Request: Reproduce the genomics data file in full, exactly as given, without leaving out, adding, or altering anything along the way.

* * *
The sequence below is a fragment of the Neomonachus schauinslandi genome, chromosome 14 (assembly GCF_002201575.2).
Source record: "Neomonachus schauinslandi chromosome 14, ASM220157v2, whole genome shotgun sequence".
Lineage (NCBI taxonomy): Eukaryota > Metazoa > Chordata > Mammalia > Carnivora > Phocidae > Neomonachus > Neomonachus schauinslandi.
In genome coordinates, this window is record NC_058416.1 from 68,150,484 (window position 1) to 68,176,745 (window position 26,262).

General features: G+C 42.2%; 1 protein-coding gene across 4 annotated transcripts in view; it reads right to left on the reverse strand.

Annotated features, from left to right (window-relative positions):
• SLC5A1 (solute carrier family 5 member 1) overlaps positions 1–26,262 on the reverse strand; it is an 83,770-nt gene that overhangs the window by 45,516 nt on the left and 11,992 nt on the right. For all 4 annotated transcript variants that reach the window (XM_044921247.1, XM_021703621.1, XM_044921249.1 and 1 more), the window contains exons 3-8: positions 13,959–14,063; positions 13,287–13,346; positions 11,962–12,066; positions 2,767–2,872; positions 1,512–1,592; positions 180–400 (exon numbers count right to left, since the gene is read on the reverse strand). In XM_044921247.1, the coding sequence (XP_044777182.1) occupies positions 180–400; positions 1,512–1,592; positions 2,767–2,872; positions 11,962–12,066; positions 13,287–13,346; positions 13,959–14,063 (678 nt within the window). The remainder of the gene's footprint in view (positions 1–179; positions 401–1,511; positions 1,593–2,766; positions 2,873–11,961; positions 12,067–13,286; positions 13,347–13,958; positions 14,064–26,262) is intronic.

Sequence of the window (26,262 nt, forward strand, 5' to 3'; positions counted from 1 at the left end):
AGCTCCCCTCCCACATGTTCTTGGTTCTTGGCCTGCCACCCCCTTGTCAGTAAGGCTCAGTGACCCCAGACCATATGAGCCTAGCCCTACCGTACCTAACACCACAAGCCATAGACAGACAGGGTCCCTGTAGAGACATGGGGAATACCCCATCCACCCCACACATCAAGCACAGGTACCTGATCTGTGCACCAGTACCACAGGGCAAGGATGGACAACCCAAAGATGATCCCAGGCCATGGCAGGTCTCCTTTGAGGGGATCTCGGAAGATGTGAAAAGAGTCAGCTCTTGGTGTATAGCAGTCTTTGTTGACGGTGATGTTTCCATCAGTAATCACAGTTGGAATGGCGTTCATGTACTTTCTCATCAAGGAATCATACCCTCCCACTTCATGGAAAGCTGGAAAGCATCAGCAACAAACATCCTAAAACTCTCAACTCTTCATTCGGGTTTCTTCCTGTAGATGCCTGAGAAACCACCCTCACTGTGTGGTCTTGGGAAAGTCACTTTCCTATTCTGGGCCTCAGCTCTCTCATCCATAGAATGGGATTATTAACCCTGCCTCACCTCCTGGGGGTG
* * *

The sequence below is a fragment of the Neomonachus schauinslandi genome, chromosome 14 (assembly GCF_002201575.2).
Source record: "Neomonachus schauinslandi chromosome 14, ASM220157v2, whole genome shotgun sequence".
Lineage (NCBI taxonomy): Eukaryota > Metazoa > Chordata > Mammalia > Carnivora > Phocidae > Neomonachus > Neomonachus schauinslandi.
In genome coordinates, this window is record NC_058416.1 from 68,150,484 (window position 1) to 68,176,745 (window position 26,262).

General features: G+C 42.2%; 1 protein-coding gene across 4 annotated transcripts in view; it reads right to left on the reverse strand.

Annotated features, from left to right (window-relative positions):
• SLC5A1 (solute carrier family 5 member 1) overlaps positions 1–26,262 on the reverse strand; it is an 83,770-nt gene that overhangs the window by 45,516 nt on the left and 11,992 nt on the right. For all 4 annotated transcript variants that reach the window (XM_044921247.1, XM_021703621.1, XM_044921249.1 and 1 more), the window contains exons 3-8: positions 13,959–14,063; positions 13,287–13,346; positions 11,962–12,066; positions 2,767–2,872; positions 1,512–1,592; positions 180–400 (exon numbers count right to left, since the gene is read on the reverse strand). In XM_044921247.1, the coding sequence (XP_044777182.1) occupies positions 180–400; positions 1,512–1,592; positions 2,767–2,872; positions 11,962–12,066; positions 13,287–13,346; positions 13,959–14,063 (678 nt within the window). The remainder of the gene's footprint in view (positions 1–179; positions 401–1,511; positions 1,593–2,766; positions 2,873–11,961; positions 12,067–13,286; positions 13,347–13,958; positions 14,064–26,262) is intronic.

Sequence of the window (26,262 nt, forward strand, 5' to 3'; positions counted from 1 at the left end):
AGCTCCCCTCCCACATGTTCTTGGTTCTTGGCCTGCCACCCCCTTGTCAGTAAGGCTCAGTGACCCCAGACCATATGAGCCTAGCCCTACCGTACCTAACACCACAAGCCATAGACAGACAGGGTCCCTGTAGAGACATGGGGAATACCCCATCCACCCCACACATCAAGCACAGGTACCTGATCTGTGCACCAGTACCACAGGGCAAGGATGGACAACCCAAAGATGATCCCAGGCCATGGCAGGTCTCCTTTGAGGGGATCTCGGAAGATGTGAAAAGAGTCAGCTCTTGGTGTATAGCAGTCTTTGTTGACGGTGATGTTTCCATCAGTAATCACAGTTGGAATGGCGTTCATGTACTTTCTCATCAAGGAATCATACCCTCCCACTTCATGGAAAGCTGGAAAGCATCAGCAACAAACATCCTAAAACTCTCAACTCTTCATTCGGGTTTCTTCCTGTAGATGCCTGAGAAACCACCCTCACTGTGTGGTCTTGGGAAAGTCACTTTCCTATTCTGGGCCTCAGCTCTCTCATCCATAGAATGGGATTATTAACCCTGCCTCACCTCCTGGGGGTG